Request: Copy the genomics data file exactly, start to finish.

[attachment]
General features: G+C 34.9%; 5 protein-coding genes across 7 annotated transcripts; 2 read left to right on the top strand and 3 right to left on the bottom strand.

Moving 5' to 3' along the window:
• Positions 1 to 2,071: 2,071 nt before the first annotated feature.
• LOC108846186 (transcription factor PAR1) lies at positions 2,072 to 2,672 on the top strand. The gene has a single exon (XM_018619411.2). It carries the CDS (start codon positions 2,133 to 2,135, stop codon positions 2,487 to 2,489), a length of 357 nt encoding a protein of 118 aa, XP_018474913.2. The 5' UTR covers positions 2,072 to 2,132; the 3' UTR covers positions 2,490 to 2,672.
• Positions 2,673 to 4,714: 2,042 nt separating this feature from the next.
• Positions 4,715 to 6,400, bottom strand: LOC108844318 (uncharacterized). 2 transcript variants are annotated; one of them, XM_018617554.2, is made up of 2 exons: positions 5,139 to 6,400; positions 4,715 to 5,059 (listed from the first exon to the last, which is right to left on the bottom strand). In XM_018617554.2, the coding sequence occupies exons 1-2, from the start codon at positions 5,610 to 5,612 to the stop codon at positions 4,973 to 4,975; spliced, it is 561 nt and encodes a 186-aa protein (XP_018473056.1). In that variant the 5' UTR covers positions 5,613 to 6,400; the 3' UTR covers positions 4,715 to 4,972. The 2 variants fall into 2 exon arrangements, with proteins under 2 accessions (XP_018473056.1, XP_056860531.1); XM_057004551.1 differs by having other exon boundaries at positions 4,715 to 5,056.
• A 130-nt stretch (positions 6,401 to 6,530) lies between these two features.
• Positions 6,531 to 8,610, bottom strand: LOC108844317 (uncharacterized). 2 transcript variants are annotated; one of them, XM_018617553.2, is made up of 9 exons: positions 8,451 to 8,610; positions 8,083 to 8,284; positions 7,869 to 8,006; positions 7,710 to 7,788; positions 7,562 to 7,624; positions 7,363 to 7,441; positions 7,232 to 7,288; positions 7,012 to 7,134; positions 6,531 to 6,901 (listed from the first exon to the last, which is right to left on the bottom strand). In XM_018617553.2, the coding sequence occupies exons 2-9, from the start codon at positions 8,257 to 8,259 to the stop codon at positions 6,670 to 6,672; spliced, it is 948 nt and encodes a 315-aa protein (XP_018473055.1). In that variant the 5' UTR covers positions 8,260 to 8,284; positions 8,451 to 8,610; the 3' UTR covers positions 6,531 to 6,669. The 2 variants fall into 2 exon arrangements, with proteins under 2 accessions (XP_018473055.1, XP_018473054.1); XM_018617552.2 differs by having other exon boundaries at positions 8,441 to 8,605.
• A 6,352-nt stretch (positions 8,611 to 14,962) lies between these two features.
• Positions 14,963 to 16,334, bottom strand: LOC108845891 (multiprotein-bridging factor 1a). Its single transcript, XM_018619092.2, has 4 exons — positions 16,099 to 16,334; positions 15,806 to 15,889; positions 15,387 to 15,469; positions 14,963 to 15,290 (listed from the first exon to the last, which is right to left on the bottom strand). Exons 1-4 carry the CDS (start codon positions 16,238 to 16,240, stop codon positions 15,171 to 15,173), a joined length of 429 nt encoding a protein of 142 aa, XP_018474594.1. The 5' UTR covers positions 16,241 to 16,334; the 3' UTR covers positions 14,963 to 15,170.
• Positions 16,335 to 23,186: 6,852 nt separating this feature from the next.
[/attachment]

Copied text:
General features: G+C 34.9%; 5 protein-coding genes across 7 annotated transcripts; 2 read left to right on the top strand and 3 right to left on the bottom strand.

Moving 5' to 3' along the window:
• Positions 1 to 2,071: 2,071 nt before the first annotated feature.
• LOC108846186 (transcription factor PAR1) lies at positions 2,072 to 2,672 on the top strand. The gene has a single exon (XM_018619411.2). It carries the CDS (start codon positions 2,133 to 2,135, stop codon positions 2,487 to 2,489), a length of 357 nt encoding a protein of 118 aa, XP_018474913.2. The 5' UTR covers positions 2,072 to 2,132; the 3' UTR covers positions 2,490 to 2,672.
• Positions 2,673 to 4,714: 2,042 nt separating this feature from the next.
• Positions 4,715 to 6,400, bottom strand: LOC108844318 (uncharacterized). 2 transcript variants are annotated; one of them, XM_018617554.2, is made up of 2 exons: positions 5,139 to 6,400; positions 4,715 to 5,059 (listed from the first exon to the last, which is right to left on the bottom strand). In XM_018617554.2, the coding sequence occupies exons 1-2, from the start codon at positions 5,610 to 5,612 to the stop codon at positions 4,973 to 4,975; spliced, it is 561 nt and encodes a 186-aa protein (XP_018473056.1). In that variant the 5' UTR covers positions 5,613 to 6,400; the 3' UTR covers positions 4,715 to 4,972. The 2 variants fall into 2 exon arrangements, with proteins under 2 accessions (XP_018473056.1, XP_056860531.1); XM_057004551.1 differs by having other exon boundaries at positions 4,715 to 5,056.
• A 130-nt stretch (positions 6,401 to 6,530) lies between these two features.
• Positions 6,531 to 8,610, bottom strand: LOC108844317 (uncharacterized). 2 transcript variants are annotated; one of them, XM_018617553.2, is made up of 9 exons: positions 8,451 to 8,610; positions 8,083 to 8,284; positions 7,869 to 8,006; positions 7,710 to 7,788; positions 7,562 to 7,624; positions 7,363 to 7,441; positions 7,232 to 7,288; positions 7,012 to 7,134; positions 6,531 to 6,901 (listed from the first exon to the last, which is right to left on the bottom strand). In XM_018617553.2, the coding sequence occupies exons 2-9, from the start codon at positions 8,257 to 8,259 to the stop codon at positions 6,670 to 6,672; spliced, it is 948 nt and encodes a 315-aa protein (XP_018473055.1). In that variant the 5' UTR covers positions 8,260 to 8,284; positions 8,451 to 8,610; the 3' UTR covers positions 6,531 to 6,669. The 2 variants fall into 2 exon arrangements, with proteins under 2 accessions (XP_018473055.1, XP_018473054.1); XM_018617552.2 differs by having other exon boundaries at positions 8,441 to 8,605.
• A 6,352-nt stretch (positions 8,611 to 14,962) lies between these two features.
• Positions 14,963 to 16,334, bottom strand: LOC108845891 (multiprotein-bridging factor 1a). Its single transcript, XM_018619092.2, has 4 exons — positions 16,099 to 16,334; positions 15,806 to 15,889; positions 15,387 to 15,469; positions 14,963 to 15,290 (listed from the first exon to the last, which is right to left on the bottom strand). Exons 1-4 carry the CDS (start codon positions 16,238 to 16,240, stop codon positions 15,171 to 15,173), a joined length of 429 nt encoding a protein of 142 aa, XP_018474594.1. The 5' UTR covers positions 16,241 to 16,334; the 3' UTR covers positions 14,963 to 15,170.
• Positions 16,335 to 23,186: 6,852 nt separating this feature from the next.